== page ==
Regular exercise helps stabilize your system. Eating the right foods (and steering clear of the wrong ones) helps your metabolism stay stable and keeps you off the blood sugar roller-coaster. Getting enough sleep lets the brain “knit itself back together”, as well as clear out the gunk that builds up, just as a result of everyday living. Plus, learning to regulate your heart rate and your blood pressure can train your overall system to get back to a stable state, even if everything feels like it’s falling apart around you.

I’m sipping the last little bit of my half-cup of coffee, as I write this. The snow from last night is giving way to freezing rain, which will fall until midday, when the temperatures start to rise, and regular rain falls. There’s always a chance that the ice buildup will take out our power, and that’s no fun. But I have wood for a fire in the fireplace, and we’ve been keeping the house pretty warm, so we’ll have some residual heat to see us through. In the past, we’ve had some pretty hair-raising experiences with losing power, and I don’t look forward to repeating them.

But I know a lot more now about keeping my physical system stable, and I’m in a much better place, mentally, than I’ve been in past years. So, I’m at much less risk than before. And knowing that relieves the pressure and also reduces the risk of my “losing it” even moreso. And that’s good. It’s awesome.

So, where was I… I’m kind of meandering, this morning, as I try to get my bearings. I’m looking back at the last year, wondering if all the effort really paid off the way I wanted it to. I’m not sure it has. Some things I started have kind of stalled. And other things I wanted to continue with have floundered, as well. In some ways, I’ve been as diligent as ever. In my day job, for example, I’ve been invested and involved in ways that have actually paid off. When I think of all the other jobs I screwed up since 2004 (and even before that), it’s kind of depressing.

So, I won’t think about them. I’ll focus on the good.

And as I look forward to my future, I see a much simpler — but much more do-able — path ahead. I’ve let go of a lot of old activities that were busy-work I picked up for the sake of pumping up my tonic arousal (the state of wakefulness in your brain) and getting my system turned “ON”. I had a handful of websites I wanted to start, a number of business ventures that seemed promising, apps I wanted to build, and novels I wanted to write. That extended experiment in busy-ness went on for 10 years or so, and it just didn’t work out, so I’ve now narrowed my focus to a few particular activities, which will actually lead somewhere.

Heck, they’ve already started to pay off. And taking the pressure off myself to go find another job… yeah, I’ve let that one go. Yes, traveling for work every few months really takes it out of me, but there’s no guarantee the next job won’t be just as much of a pain in the ass. Plus, it’s too stressful to go changing jobs every few years. I used to thrive on that experience, but now it’s just a pain in the ass. I need to look for the good in things and tweak the things that I’ve got going on… not ditch them and go looking for something better, somewhere else.

So, I guess I’ll wrap up my ramble. My morning is in free-flow, so I’m just letting my mind wander as it will, for the time being. I got my grocery shopping done yesterday. I got my meals for today prepared yesterday, too. I can’t go out and do anything, because the roads are bad. There’s no need to go anywhere, anyway. I’ll just hang out for the day… drift… make a fire, perhaps, and catch up on my reading.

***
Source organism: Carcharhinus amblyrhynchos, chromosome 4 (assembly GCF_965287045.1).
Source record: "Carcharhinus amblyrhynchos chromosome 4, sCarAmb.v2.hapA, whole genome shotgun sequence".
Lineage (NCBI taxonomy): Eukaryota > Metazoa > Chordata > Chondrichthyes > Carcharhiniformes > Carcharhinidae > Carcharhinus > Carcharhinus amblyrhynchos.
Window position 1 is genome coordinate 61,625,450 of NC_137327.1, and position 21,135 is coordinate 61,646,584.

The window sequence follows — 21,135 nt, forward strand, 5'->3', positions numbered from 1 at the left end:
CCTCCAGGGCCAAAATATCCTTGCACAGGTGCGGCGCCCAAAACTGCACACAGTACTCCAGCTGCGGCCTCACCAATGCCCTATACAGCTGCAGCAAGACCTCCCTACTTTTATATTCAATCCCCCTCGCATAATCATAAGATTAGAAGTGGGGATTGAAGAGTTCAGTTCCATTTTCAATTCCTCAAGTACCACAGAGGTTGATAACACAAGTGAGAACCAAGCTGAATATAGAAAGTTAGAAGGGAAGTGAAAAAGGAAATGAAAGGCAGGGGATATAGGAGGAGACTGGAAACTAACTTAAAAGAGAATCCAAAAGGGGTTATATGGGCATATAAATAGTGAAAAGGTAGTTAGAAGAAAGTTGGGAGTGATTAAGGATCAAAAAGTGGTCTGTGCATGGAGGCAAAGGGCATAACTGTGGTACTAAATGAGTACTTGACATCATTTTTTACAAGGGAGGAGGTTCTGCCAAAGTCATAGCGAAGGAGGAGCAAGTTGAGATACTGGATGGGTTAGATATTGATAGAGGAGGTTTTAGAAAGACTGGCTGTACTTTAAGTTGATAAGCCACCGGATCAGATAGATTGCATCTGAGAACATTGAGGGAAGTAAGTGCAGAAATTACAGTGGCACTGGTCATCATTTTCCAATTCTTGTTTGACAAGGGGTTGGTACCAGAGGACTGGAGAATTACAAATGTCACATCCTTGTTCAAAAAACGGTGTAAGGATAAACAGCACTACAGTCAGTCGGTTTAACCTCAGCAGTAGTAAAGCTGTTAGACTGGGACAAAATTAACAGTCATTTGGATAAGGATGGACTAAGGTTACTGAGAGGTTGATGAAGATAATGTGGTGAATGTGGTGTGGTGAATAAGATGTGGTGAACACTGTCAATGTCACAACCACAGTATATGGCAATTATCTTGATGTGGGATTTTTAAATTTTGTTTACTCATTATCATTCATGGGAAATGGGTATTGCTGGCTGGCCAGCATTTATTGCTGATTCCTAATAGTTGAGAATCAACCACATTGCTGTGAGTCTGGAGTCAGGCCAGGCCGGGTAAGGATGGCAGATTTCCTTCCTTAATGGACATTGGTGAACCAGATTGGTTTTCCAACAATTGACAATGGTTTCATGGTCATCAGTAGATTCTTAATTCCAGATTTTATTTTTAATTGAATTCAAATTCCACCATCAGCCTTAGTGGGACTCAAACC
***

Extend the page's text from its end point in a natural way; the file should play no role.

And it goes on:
And write a bit more. Because I can. I’ve got the time and the opportunity. So, yeah…

Onward.

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Author: brokenbrilliant

I am a long-term multiple (mild) Traumatic Brain Injury (mTBI or TBI) survivor who experienced assaults, falls, car accidents, sports-related injuries in the 1960s, '70s, '80s, and '90s. My last mild TBI was in 2004, but it was definitely the worst of the lot. I never received medical treatment for my injuries, some of which were sports injuries (and you have to get back in the game!), but I have been living very successfully with cognitive/behavioral (social, emotional, functional) symptoms and complications since I was a young kid. I’ve done it so well, in fact, that virtually nobody knows that I sustained those injuries… and the folks who do know, haven’t fully realized just how it’s impacted my life. It has impacted my life, however. In serious and debilitating ways. I’m coming out from behind the shields I’ve put up, in hopes of successfully addressing my own (invisible) challenges and helping others to see that sustaining a TBI is not the end of the world, and they can, in fact, live happy, fulfilled, productive lives in spite of it all.

7 thoughts on “Looking back, looking ahead… and trying to get some sleep in the meantime”

  1. My normal bedtime would be 2am, if I had any choice in the matter. I’ve been forced to become a “morning person” by necessity. Not my first choice – and if there were any way I could alter it without wrecking my life, I’d do it. In a heartbeat.

    Like

  2. You’re really inspiring. I was injured as a teenager several years ago. Unintentionally I did way too much for the first couple years and completely crashed. I then was no longer in school or working. I’ve been trying to volunteer and keep myself busy with other activities, but I feel like the stress of my current life and the isolation, and the lack of activity, is hindering my recovery. I am making slow progress, I always make slow progress. But occasionally I want to speed it up and work or go to school part time and the auditory, visual, and cognitive stimulus is too much and sets me back. I need a middle ground. One where I can be active outside the house everyday, be connected to something, and not worsen my symptoms. I think this would speed up my progress. But I’ve never been able to figure out what that could look like.